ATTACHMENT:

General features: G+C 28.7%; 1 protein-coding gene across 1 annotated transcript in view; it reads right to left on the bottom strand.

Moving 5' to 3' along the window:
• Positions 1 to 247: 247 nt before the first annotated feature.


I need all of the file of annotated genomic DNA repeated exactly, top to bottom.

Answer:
General features: G+C 28.7%; 1 protein-coding gene across 1 annotated transcript in view; it reads right to left on the bottom strand.

Moving 5' to 3' along the window:
• Positions 1 to 247: 247 nt before the first annotated feature.